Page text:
THE FOUR-LINK SUSPENSION DESIGN HAS LONG BEEN THE GO-TO FOR DIFF SET UPS; HELL, IT’S BEEN AROUND SO LONG, WE’RE PRETTY SURE JESUS HAD THE SAME SET UP ON HIS WOODEN CART. NICK MITCHELL FROM MITCHELL RACE EXTREME GIVE US THE LOW DOWN ON DESIGNING AND TUNIN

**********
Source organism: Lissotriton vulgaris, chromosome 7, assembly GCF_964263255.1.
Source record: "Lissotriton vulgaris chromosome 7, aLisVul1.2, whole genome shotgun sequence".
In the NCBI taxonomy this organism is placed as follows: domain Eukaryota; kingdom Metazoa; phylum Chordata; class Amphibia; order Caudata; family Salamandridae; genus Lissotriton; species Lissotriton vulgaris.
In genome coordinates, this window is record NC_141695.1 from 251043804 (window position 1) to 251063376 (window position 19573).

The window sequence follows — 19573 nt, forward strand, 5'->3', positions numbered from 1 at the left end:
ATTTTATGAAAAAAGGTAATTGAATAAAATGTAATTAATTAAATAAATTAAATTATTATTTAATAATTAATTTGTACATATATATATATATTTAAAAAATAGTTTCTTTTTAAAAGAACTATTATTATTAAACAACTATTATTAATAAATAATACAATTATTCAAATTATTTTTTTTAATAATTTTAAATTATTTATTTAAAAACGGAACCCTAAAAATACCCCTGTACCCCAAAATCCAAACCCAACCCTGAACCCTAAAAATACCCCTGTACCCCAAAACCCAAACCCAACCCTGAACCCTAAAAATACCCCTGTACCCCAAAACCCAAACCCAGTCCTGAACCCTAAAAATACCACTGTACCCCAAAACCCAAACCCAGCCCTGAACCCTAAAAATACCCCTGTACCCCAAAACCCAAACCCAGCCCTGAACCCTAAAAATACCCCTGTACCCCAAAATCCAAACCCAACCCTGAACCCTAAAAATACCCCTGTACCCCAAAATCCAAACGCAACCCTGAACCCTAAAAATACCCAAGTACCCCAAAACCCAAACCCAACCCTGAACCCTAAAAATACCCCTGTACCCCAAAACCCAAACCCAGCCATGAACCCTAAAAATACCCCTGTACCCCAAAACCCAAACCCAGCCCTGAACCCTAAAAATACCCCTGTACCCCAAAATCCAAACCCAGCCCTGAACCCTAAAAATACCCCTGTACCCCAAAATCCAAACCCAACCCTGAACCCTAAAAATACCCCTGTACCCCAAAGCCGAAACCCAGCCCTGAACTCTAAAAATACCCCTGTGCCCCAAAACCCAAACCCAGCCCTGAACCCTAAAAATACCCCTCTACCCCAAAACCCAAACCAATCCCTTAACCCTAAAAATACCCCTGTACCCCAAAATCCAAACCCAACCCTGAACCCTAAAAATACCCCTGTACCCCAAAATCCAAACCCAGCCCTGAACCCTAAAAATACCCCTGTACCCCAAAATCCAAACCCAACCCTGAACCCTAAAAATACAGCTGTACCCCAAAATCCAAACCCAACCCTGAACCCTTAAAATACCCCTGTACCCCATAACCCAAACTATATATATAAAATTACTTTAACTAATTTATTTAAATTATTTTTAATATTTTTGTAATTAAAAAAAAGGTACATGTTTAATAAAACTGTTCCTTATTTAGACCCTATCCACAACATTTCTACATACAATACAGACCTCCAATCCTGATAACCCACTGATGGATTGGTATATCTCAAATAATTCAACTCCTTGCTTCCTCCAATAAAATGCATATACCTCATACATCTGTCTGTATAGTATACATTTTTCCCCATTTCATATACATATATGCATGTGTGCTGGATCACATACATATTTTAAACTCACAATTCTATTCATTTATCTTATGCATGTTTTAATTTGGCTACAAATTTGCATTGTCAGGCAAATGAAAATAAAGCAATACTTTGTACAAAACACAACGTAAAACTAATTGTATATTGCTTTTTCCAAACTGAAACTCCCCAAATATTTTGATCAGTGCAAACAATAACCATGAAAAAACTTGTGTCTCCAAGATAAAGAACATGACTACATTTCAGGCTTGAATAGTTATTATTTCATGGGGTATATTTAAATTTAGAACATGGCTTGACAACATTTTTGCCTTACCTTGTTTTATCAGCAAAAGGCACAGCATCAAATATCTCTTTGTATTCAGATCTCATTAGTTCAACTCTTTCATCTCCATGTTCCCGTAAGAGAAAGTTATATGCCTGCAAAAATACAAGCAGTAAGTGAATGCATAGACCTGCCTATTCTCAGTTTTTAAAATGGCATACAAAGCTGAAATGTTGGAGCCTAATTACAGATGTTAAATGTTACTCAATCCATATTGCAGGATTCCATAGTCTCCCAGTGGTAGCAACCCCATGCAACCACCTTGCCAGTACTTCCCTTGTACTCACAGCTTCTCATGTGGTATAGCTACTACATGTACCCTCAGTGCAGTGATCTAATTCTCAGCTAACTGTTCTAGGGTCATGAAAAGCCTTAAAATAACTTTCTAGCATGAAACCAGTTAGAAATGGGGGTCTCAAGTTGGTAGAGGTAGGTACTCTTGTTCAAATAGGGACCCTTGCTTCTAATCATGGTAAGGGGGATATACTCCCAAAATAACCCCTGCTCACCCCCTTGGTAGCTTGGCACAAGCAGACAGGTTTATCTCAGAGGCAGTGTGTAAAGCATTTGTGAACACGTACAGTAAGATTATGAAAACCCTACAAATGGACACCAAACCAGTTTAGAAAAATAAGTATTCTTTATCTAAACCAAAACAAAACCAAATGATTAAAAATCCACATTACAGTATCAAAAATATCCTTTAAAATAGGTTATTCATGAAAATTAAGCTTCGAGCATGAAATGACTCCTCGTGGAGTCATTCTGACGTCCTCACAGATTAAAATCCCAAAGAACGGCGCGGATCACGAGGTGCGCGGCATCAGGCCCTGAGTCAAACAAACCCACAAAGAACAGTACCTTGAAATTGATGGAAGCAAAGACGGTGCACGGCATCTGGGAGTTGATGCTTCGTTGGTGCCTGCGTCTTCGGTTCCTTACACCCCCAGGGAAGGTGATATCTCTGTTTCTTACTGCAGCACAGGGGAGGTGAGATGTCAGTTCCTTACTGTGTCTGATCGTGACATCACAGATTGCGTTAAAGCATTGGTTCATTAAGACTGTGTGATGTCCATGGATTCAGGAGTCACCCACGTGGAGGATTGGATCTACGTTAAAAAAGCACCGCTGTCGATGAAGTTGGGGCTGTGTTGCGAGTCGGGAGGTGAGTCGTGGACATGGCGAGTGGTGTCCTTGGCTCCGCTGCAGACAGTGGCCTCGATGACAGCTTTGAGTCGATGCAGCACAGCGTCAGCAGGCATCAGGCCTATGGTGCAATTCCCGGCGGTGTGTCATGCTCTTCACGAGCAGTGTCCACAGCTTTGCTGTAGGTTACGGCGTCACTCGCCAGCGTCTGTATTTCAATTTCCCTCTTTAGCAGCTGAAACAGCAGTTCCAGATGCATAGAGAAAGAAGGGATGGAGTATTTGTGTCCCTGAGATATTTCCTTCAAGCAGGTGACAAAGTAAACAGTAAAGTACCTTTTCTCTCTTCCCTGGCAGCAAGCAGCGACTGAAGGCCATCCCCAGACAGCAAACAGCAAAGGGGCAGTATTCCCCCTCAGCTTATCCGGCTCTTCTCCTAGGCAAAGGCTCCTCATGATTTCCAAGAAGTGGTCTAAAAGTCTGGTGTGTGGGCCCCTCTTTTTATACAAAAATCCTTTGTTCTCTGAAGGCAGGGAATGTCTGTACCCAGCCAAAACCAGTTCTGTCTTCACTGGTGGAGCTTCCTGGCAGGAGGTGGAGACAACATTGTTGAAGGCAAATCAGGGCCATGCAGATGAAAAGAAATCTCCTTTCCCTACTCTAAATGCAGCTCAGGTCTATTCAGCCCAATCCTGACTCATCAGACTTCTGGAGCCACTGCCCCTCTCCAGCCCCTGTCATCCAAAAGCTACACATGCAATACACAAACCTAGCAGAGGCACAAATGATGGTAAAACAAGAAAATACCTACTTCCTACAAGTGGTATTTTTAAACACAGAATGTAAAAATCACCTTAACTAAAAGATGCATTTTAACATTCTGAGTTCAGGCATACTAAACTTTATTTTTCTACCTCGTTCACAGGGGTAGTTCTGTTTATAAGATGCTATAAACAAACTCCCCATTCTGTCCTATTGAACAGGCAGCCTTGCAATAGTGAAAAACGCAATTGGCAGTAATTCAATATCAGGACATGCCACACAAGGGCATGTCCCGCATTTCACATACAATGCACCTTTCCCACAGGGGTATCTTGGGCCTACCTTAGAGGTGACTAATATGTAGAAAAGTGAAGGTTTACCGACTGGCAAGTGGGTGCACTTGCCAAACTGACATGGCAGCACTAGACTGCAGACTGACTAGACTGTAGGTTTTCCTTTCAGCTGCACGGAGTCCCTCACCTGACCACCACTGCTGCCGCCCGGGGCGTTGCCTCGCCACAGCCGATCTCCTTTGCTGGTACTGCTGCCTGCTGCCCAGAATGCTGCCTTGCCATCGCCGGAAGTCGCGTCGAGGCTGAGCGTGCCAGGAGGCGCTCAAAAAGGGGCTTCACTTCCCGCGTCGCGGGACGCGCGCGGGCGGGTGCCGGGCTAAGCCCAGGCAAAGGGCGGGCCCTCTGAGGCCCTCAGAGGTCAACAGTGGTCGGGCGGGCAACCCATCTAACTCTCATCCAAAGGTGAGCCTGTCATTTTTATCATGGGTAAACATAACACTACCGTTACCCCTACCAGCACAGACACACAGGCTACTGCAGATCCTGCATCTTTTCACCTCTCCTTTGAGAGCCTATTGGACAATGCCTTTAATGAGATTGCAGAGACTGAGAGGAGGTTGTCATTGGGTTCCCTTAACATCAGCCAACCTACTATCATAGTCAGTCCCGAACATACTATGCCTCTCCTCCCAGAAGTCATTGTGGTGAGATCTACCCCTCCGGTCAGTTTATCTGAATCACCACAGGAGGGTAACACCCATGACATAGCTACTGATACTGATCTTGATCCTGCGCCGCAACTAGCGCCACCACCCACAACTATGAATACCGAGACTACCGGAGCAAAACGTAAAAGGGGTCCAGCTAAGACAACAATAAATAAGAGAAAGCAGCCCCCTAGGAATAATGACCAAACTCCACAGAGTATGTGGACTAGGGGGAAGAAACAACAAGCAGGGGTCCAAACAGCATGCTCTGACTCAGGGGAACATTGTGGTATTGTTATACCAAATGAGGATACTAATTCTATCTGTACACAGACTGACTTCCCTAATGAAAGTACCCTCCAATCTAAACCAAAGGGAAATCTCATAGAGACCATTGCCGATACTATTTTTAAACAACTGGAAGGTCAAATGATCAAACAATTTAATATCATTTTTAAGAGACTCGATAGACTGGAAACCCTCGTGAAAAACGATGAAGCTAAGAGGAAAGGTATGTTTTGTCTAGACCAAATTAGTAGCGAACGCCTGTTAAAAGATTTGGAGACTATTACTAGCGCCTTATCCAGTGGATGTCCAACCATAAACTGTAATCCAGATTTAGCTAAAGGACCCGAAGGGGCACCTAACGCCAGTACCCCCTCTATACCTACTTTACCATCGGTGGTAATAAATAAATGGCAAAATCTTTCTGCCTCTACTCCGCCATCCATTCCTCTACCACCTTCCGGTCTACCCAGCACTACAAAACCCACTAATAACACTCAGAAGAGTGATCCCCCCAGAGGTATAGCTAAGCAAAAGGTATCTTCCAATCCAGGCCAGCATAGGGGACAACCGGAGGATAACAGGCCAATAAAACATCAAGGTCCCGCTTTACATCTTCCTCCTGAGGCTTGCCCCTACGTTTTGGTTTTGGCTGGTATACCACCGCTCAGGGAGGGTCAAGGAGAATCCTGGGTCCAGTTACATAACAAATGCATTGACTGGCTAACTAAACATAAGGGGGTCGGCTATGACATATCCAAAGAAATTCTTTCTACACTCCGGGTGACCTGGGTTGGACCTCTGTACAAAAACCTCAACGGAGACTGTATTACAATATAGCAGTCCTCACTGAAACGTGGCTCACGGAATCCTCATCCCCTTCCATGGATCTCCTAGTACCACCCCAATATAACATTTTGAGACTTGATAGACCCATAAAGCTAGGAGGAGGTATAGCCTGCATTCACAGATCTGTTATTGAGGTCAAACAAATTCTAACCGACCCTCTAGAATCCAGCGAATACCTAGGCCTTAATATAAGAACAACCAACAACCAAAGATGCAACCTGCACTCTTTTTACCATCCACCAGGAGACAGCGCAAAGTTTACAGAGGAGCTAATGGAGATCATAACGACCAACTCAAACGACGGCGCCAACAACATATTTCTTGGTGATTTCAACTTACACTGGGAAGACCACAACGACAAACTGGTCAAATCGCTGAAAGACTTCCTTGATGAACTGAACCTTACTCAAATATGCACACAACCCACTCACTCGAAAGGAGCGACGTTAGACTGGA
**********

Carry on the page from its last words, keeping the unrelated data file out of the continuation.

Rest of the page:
For those of you with independent rear ends, look away now, as this piece is not for you. But the four-link is probably the most common form of rear link, not only in modified road and race cars, but also on some early factory live rear axles; think RX-2s and KE Corollas. If you’re choosing a new set up for your rear, there are better ones out there, but it always comes down to the application of the vehicle — circuit, drift, drag, or road — power output, and, of course, budget! A lot of the time, it’s not just about chucking in some new brackets and arms; the diff housing set-up will need to be looked at, especially if more power has found its way into the front of the vehicle. Packaging can also play a role in the design, and will depend not only on whether a full four-link will fit in the chassis you are working with, but, if it’s a road car, whether you still want to retain the rear seat. The location of chassis rails is important, and most applications will try to keep the arms just inside or outside of the rails — this gives a good anchor point for the forward mounting plates. Wheel size is another thing to consider when designing the set-up.